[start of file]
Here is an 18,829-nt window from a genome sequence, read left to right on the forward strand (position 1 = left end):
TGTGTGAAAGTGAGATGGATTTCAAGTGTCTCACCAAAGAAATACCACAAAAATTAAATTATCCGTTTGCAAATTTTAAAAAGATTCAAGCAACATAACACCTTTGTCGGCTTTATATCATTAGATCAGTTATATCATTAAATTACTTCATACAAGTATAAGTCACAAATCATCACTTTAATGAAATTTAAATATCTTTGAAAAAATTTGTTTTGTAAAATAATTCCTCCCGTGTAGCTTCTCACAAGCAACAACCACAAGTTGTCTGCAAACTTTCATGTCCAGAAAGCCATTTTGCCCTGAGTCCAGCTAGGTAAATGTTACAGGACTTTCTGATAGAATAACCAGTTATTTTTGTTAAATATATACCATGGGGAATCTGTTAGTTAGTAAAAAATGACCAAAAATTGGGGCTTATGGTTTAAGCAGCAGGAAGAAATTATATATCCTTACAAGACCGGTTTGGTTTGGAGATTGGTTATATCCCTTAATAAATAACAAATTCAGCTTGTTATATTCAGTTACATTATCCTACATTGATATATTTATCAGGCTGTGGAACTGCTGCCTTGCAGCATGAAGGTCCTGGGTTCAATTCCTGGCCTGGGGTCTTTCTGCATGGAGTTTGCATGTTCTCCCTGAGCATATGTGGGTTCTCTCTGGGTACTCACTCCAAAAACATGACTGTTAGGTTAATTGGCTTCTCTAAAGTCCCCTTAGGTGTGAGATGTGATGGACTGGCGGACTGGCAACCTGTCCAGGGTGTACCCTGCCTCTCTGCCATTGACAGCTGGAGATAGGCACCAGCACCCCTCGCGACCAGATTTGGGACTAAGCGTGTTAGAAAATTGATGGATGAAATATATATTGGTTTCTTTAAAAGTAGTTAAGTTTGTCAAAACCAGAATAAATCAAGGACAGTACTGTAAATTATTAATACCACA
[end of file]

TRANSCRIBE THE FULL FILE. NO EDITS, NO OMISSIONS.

Here is an 18,829-nt window from a genome sequence, read left to right on the forward strand (position 1 = left end):
TGTGTGAAAGTGAGATGGATTTCAAGTGTCTCACCAAAGAAATACCACAAAAATTAAATTATCCGTTTGCAAATTTTAAAAAGATTCAAGCAACATAACACCTTTGTCGGCTTTATATCATTAGATCAGTTATATCATTAAATTACTTCATACAAGTATAAGTCACAAATCATCACTTTAATGAAATTTAAATATCTTTGAAAAAATTTGTTTTGTAAAATAATTCCTCCCGTGTAGCTTCTCACAAGCAACAACCACAAGTTGTCTGCAAACTTTCATGTCCAGAAAGCCATTTTGCCCTGAGTCCAGCTAGGTAAATGTTACAGGACTTTCTGATAGAATAACCAGTTATTTTTGTTAAATATATACCATGGGGAATCTGTTAGTTAGTAAAAAATGACCAAAAATTGGGGCTTATGGTTTAAGCAGCAGGAAGAAATTATATATCCTTACAAGACCGGTTTGGTTTGGAGATTGGTTATATCCCTTAATAAATAACAAATTCAGCTTGTTATATTCAGTTACATTATCCTACATTGATATATTTATCAGGCTGTGGAACTGCTGCCTTGCAGCATGAAGGTCCTGGGTTCAATTCCTGGCCTGGGGTCTTTCTGCATGGAGTTTGCATGTTCTCCCTGAGCATATGTGGGTTCTCTCTGGGTACTCACTCCAAAAACATGACTGTTAGGTTAATTGGCTTCTCTAAAGTCCCCTTAGGTGTGAGATGTGATGGACTGGCGGACTGGCAACCTGTCCAGGGTGTACCCTGCCTCTCTGCCATTGACAGCTGGAGATAGGCACCAGCACCCCTCGCGACCAGATTTGGGACTAAGCGTGTTAGAAAATTGATGGATGAAATATATATTGGTTTCTTTAAAAGTAGTTAAGTTTGTCAAAACCAGAATAAATCAAGGACAGTACTGTAAATTATTAATACCACA